Meryl Streep as the unforgiving Sister Aloysius

“DOUBT can be as powerful and sustaining as certainty” are the closing words of a Catholic priest’s brief yet hard-hitting sermon in  Doubt, my latest lovefilm.com rental DVD, and set to become one of my favourite films of all time. Father Flynn, a progressive and intelligent older priest, faces a formidable and potentially destructive opponent in Sister Aloysius, played with steely force by Meryl Streep.

Father Flynn’s sermon – on the nature of doubt as a potentially unifying force – brings wide-eyed admiration from one of the altar boys (Donald Miller, the first black boy to enter the Catholic school in the Bronx, New York) but gives Sister Aloysius, the strict disciplinarian principal of the school, food for thought – and deep suspicion. Did it speak, she wonders aloud to her fellow nuns over dinner, of a man facing a crisis of personal faith?

Meryl Streep, Philip Seymour Hoffman, Amy Adams

She asks the nuns to keep an eye open for signs of unusual behaviour in Flynn, and it’s not long before the young Sister James (played by the wonderful Amy Adams, Streep’s counterpart in Julie and Julia – another of my all-time favourites) gives her the ‘evidence’ she’s looking for.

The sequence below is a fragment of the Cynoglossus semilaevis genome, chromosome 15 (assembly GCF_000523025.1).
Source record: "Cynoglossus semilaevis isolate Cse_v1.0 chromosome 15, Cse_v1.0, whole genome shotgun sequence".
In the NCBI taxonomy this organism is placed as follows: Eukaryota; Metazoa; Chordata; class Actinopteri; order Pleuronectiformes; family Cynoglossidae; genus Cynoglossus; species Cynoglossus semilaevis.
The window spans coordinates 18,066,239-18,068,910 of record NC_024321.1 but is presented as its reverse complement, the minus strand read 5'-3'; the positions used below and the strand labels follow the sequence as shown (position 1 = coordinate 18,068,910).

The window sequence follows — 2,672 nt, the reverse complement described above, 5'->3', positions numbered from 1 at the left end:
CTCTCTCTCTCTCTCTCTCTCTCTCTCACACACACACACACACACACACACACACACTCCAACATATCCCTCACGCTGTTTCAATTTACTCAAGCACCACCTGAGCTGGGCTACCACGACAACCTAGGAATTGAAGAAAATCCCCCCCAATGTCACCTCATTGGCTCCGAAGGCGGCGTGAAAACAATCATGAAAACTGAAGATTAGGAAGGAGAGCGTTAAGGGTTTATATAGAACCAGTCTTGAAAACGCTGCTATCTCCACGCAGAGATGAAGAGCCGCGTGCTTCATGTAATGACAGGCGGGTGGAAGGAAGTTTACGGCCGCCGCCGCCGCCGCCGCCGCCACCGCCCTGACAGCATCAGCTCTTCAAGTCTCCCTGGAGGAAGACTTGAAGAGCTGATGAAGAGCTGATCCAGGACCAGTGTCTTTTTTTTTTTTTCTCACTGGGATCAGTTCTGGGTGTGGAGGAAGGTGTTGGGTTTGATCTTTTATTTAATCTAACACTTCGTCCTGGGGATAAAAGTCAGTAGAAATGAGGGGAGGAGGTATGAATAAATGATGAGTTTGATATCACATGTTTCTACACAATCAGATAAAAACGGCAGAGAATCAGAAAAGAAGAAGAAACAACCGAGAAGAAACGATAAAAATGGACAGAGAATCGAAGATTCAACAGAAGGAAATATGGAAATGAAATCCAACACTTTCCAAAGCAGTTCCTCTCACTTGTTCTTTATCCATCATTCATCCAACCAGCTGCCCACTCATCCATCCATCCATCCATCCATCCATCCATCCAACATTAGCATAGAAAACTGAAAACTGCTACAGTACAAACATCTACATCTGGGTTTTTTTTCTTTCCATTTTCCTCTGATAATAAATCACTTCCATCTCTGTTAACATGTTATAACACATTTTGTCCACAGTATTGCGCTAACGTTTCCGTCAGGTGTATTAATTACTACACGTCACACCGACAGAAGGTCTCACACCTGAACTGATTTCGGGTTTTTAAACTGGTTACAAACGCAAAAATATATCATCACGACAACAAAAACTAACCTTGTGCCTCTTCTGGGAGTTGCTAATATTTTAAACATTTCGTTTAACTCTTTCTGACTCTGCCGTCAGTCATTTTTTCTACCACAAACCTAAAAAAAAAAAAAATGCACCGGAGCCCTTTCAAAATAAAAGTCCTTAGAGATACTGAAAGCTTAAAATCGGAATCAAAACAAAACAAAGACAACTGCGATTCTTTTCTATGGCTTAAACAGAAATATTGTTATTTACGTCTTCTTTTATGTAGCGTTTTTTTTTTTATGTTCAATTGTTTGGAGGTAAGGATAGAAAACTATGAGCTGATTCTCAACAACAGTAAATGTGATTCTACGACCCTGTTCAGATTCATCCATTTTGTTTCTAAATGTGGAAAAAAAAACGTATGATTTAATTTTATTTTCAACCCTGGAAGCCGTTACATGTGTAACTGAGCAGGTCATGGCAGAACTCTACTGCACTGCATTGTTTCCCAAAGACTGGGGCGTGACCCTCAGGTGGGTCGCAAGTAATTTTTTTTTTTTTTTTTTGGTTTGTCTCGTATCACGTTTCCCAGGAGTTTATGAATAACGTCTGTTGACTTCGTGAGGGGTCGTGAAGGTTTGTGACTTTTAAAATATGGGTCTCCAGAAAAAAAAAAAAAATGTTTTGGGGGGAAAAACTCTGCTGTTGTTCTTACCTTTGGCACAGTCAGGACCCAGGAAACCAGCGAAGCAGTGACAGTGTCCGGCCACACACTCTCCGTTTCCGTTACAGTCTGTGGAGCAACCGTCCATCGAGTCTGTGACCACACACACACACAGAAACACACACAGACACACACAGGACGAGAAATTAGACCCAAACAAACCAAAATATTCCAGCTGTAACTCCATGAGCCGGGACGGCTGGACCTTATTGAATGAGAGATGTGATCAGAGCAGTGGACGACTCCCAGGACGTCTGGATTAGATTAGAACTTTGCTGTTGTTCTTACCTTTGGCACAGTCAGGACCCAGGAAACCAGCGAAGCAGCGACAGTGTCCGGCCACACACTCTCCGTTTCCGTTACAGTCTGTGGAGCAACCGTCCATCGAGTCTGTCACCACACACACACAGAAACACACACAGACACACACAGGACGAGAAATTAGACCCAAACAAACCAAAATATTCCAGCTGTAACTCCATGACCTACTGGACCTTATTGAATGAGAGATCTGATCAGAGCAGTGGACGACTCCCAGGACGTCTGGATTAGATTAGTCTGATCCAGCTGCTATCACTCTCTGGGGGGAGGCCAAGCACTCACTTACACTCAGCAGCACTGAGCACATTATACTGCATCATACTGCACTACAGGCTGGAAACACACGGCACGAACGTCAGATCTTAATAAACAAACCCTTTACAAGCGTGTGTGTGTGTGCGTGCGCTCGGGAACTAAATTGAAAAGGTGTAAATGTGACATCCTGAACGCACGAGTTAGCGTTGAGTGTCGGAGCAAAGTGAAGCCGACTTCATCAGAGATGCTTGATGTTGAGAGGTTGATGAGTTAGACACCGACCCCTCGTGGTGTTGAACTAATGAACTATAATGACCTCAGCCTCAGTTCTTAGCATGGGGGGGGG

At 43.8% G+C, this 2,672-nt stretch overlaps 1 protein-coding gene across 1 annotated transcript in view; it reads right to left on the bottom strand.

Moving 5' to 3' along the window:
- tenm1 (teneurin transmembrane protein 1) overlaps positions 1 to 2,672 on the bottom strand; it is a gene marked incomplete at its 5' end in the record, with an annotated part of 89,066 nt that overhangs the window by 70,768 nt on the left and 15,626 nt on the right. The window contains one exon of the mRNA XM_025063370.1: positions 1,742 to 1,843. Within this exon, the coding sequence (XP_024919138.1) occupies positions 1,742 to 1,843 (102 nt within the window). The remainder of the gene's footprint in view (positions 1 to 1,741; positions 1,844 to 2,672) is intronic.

As the blurb says: “There is no evidence. There are no witnesses. But for one, there is no doubt.” Convinced he is abusing the young and impressionable Donald, Sister Aloysius first confronts Flynn and then pursues him relentlessly, brooking no arguments and deaf to his protestations of innocence.

There’s a wonderful line when Sister James, ultimately believing Flynn to be innocent of the charges, accuses the older nun of loathing him because he “writes with a ballpoint pen, takes three sugars in his tea, and likes Frosty the Snowman” – a secular song he has wanted to include in the school’s Christmas pageant, but which Sister Aloysius condemns as having “dark undertones.”

Philip Seymour Hoffman (Father Flynn) and Amy Adams (Sister James)

The film explores in a fine and multi-layered narrative, issues of exploitation, both  sexual and emotional, faith, morality, authority, homosexuality, compassion and human frailty.

It was released in 2008, and written and directed by John Patrick Shanley from his own stage play, Doubt: A Parable.

Meryl Streep, withViola Davis (Mrs Miller)

The last scene is as fine an ending as I’ve seen. It’s such a good film I can hardly bear to part with it and consider buying it online from lovefilm.com. But first I read the reviews. It scores highly with the critics, then:”Without doubt (excuse the pun) this is the most boring film I’ve ever seen in my life,” writes one less than enthusiastic reviewer. I console myself with the fact that his favourite of all time was Avatar. Oh well, it takes all sorts.

For reviews, synopsis and trailers go to http://www.imdb.com/title/tt0918927/

Better still – watch it. It’s brilliant.


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